Maybe Ashoka is onto something after all! It wasn’t more than 15 minutes into this week’s Global Innovation Summit + Week that empathy came up in the context of creating innovation ecosystems. The predominant metaphor for the week is that of a rainforest, where we may all be competing for a finite amount of sunlight at the top, we must lock hands in the soil if we’re ever going to make it (the way that tall redwoods lock their root systems). In other words: innovation and entrepreneurship is not just about ruthless competition and individual triumph, but actually thrives in environments of trust, sharing, collaboration, and yes, empathy. Empathy was also a central theme in the panel discussion on building innovation teams, where the panelists unanimously acknowledged that being able to effectively listen to and understand your peers – even (and perhaps especially) when there is disagreement – is essential for building cohesion and for high performance.
The fundamental question we’re all here to grapple with is: how do we build innovation ecosystems at scale – whether at the community, city or even country level? How do we take lessons from the success story of Silicon Valley and apply them elsewhere around the globe so that we can keep up with the rapid pace of change in the world and maybe even leave things better for the next generation? We've heard from people within large manufacturing companies and law firms, local worker-owned coffee brewers, and even from the United Arab Emirates, all of whom are asking themselves what they can do to encourage and enable innovation.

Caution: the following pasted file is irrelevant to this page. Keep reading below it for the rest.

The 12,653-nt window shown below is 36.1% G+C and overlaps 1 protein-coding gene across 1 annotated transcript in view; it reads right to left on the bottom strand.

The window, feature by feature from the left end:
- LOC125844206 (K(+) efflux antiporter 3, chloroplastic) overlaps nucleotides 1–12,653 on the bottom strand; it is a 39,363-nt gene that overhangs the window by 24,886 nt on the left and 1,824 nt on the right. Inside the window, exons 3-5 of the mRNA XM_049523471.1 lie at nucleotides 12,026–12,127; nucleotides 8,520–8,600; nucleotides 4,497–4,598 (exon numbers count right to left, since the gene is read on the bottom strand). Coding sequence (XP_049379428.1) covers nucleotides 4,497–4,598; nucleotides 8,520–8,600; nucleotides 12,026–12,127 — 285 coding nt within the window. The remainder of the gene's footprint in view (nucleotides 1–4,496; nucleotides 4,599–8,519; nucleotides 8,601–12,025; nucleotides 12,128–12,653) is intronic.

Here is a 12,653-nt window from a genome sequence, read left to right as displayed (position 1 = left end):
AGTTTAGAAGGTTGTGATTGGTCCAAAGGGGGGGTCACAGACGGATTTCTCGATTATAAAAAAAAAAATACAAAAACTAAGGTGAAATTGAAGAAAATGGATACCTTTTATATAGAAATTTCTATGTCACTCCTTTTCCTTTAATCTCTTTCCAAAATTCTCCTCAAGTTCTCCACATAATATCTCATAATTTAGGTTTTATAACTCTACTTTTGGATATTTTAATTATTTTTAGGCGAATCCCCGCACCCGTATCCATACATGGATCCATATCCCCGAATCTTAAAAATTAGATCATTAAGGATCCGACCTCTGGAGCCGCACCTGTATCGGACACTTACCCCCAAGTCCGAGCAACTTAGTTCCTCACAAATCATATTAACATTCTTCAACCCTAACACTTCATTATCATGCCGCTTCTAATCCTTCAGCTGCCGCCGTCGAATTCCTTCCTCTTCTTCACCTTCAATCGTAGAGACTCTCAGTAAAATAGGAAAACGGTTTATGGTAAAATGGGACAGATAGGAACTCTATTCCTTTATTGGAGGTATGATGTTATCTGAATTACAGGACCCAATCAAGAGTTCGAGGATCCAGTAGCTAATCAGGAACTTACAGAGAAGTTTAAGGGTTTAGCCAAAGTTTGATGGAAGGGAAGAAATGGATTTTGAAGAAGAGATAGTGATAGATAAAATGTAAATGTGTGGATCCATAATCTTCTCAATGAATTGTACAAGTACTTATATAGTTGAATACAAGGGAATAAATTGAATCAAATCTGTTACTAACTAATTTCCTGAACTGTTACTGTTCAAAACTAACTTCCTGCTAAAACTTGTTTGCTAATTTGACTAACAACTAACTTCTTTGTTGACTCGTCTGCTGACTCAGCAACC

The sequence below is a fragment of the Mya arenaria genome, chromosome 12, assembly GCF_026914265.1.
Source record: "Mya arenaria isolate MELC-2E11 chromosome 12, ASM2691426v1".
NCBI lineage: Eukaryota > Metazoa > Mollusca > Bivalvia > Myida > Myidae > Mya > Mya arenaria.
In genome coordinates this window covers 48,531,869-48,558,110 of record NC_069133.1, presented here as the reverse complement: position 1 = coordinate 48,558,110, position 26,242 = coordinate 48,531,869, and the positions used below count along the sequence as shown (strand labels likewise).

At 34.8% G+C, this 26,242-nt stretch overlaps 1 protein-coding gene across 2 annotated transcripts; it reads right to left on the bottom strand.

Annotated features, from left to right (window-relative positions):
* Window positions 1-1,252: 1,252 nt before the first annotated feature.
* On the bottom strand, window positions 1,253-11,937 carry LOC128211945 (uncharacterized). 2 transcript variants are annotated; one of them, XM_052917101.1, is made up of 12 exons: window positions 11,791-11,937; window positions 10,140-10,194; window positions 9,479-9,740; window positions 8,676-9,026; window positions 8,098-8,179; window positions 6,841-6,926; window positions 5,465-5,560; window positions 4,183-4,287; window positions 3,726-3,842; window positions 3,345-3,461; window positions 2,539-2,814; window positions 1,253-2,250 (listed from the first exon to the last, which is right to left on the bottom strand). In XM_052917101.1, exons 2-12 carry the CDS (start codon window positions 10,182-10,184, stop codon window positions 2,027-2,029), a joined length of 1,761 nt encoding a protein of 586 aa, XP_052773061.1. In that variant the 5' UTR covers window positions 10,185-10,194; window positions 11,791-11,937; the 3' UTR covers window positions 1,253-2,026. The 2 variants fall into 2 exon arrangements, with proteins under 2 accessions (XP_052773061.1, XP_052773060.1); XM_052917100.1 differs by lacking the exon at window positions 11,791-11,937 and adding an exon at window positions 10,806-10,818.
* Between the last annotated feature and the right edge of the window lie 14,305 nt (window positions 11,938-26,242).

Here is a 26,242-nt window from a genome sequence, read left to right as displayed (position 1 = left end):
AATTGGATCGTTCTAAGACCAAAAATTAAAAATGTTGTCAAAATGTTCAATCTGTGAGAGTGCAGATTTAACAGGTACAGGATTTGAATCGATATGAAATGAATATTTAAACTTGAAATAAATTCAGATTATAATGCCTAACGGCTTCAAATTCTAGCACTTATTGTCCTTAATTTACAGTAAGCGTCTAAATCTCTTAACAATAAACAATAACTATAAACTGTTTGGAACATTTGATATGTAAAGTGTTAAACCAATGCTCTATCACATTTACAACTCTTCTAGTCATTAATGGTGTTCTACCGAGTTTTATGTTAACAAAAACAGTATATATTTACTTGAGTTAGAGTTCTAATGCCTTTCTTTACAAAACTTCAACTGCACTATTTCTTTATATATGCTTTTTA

Not surprisingly, there’s agreement that culture is king. Whether we’re talking about a classroom, a boardroom, or a government department, innovation won’t happen when people are risk averse, when failure is not an option, where hierarchies and bureaucracies quash creative thinking. But when talent at all levels and from diverse perspectives is given an opportunity to contribute and to build, this is where the magic happens. For many, this is a culture shift has to be actively encouraged and role modeled, often from an organization’s leadership.
The conference promised to be hands on, and indeed it was, with groups of 7-8 of us tasked with evaluating how well our individual organizations did in creating ecosystems supportive of innovation, and then thinking together how we might all nurture an even more positive environment. At my table were watchmakers, educators, investors, consultants, university administrators, entrepreneurs. And yet there were surprising similarities in the challenges we faced.
One interesting trend emerged from those of us in the group who work in the citizen sector: Our culture of innovation is often strong, but the resources and infrastructure to enable the regular testing and developing of new ideas, new approaches, new systems, etc. is often lacking. In other words, we work in collaborative, trusting environments, but we often lack the money and time and talent to put innovation to work. Why is this the case? Well, for one, it’s no secret how difficult it is to raise unrestricted funding in our sector, and that’s exactly the kind of funding we need to creatively build and expand beyond our programmatic walls. Foundations and even entrepreneur philanthropists who might be perfectly willing to take risks with their investment capital are often more conservative when it comes to supporting new ideas, R&D, talent development, and more within civil society. And yet such funding is essential if our sector is to remain nimble and efficient and relevant. So here’s hoping we all come to this collective recognition and bolster the infrastructure of innovation within civil society to complement its strong culture.
In the end, there was a lot of optimism about the promise of the new innovation economy, much of it warranted given the obvious improvements to the old model. I would have liked a bit more acknowledgment of the big structural barriers in society that inhibit full participation in this economy, however, or that still funnel the vast majority of its wealth to a select few. We can do better, and we have to do better, but that starts with facing where we are falling short. I have no doubt that when we do, given the talent and passion of the people at this conference and beyond, we can take things to an even higher level.